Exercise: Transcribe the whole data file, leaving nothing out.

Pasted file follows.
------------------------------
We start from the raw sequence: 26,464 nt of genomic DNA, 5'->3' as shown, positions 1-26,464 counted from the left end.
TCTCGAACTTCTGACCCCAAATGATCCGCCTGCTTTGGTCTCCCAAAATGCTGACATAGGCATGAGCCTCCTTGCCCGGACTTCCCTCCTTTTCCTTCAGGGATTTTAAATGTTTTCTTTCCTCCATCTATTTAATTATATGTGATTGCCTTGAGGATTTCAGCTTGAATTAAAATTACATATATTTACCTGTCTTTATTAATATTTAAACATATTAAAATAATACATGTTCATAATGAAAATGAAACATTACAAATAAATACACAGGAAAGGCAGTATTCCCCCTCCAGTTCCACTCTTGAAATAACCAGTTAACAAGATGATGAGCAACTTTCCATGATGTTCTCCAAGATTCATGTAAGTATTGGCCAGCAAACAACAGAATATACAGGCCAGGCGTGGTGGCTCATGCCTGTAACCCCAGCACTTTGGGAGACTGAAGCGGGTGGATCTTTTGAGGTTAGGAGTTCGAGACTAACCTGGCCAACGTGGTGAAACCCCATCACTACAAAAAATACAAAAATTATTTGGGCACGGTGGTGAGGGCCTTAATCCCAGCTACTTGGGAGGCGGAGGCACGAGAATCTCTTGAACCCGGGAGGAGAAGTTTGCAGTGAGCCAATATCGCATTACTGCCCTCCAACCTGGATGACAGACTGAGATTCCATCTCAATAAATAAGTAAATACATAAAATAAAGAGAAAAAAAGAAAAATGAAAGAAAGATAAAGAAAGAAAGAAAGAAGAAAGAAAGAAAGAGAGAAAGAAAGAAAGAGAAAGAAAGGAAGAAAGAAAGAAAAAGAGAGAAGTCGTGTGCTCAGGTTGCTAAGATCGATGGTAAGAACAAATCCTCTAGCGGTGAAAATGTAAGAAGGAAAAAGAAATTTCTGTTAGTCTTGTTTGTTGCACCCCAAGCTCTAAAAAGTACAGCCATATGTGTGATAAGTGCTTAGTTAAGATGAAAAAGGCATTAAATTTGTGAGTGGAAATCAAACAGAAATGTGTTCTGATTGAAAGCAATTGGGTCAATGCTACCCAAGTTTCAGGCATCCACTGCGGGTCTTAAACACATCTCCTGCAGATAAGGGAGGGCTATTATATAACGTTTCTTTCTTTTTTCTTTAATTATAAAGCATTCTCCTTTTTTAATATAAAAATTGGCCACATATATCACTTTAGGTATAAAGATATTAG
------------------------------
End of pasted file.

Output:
We start from the raw sequence: 26,464 nt of genomic DNA, 5'->3' as shown, positions 1-26,464 counted from the left end.
TCTCGAACTTCTGACCCCAAATGATCCGCCTGCTTTGGTCTCCCAAAATGCTGACATAGGCATGAGCCTCCTTGCCCGGACTTCCCTCCTTTTCCTTCAGGGATTTTAAATGTTTTCTTTCCTCCATCTATTTAATTATATGTGATTGCCTTGAGGATTTCAGCTTGAATTAAAATTACATATATTTACCTGTCTTTATTAATATTTAAACATATTAAAATAATACATGTTCATAATGAAAATGAAACATTACAAATAAATACACAGGAAAGGCAGTATTCCCCCTCCAGTTCCACTCTTGAAATAACCAGTTAACAAGATGATGAGCAACTTTCCATGATGTTCTCCAAGATTCATGTAAGTATTGGCCAGCAAACAACAGAATATACAGGCCAGGCGTGGTGGCTCATGCCTGTAACCCCAGCACTTTGGGAGACTGAAGCGGGTGGATCTTTTGAGGTTAGGAGTTCGAGACTAACCTGGCCAACGTGGTGAAACCCCATCACTACAAAAAATACAAAAATTATTTGGGCACGGTGGTGAGGGCCTTAATCCCAGCTACTTGGGAGGCGGAGGCACGAGAATCTCTTGAACCCGGGAGGAGAAGTTTGCAGTGAGCCAATATCGCATTACTGCCCTCCAACCTGGATGACAGACTGAGATTCCATCTCAATAAATAAGTAAATACATAAAATAAAGAGAAAAAAAGAAAAATGAAAGAAAGATAAAGAAAGAAAGAAAGAAGAAAGAAAGAAAGAGAGAAAGAAAGAAAGAGAAAGAAAGGAAGAAAGAAAGAAAAAGAGAGAAGTCGTGTGCTCAGGTTGCTAAGATCGATGGTAAGAACAAATCCTCTAGCGGTGAAAATGTAAGAAGGAAAAAGAAATTTCTGTTAGTCTTGTTTGTTGCACCCCAAGCTCTAAAAAGTACAGCCATATGTGTGATAAGTGCTTAGTTAAGATGAAAAAGGCATTAAATTTGTGAGTGGAAATCAAACAGAAATGTGTTCTGATTGAAAGCAATTGGGTCAATGCTACCCAAGTTTCAGGCATCCACTGCGGGTCTTAAACACATCTCCTGCAGATAAGGGAGGGCTATTATATAACGTTTCTTTCTTTTTTCTTTAATTATAAAGCATTCTCCTTTTTTAATATAAAAATTGGCCACATATATCACTTTAGGTATAAAGATATTAG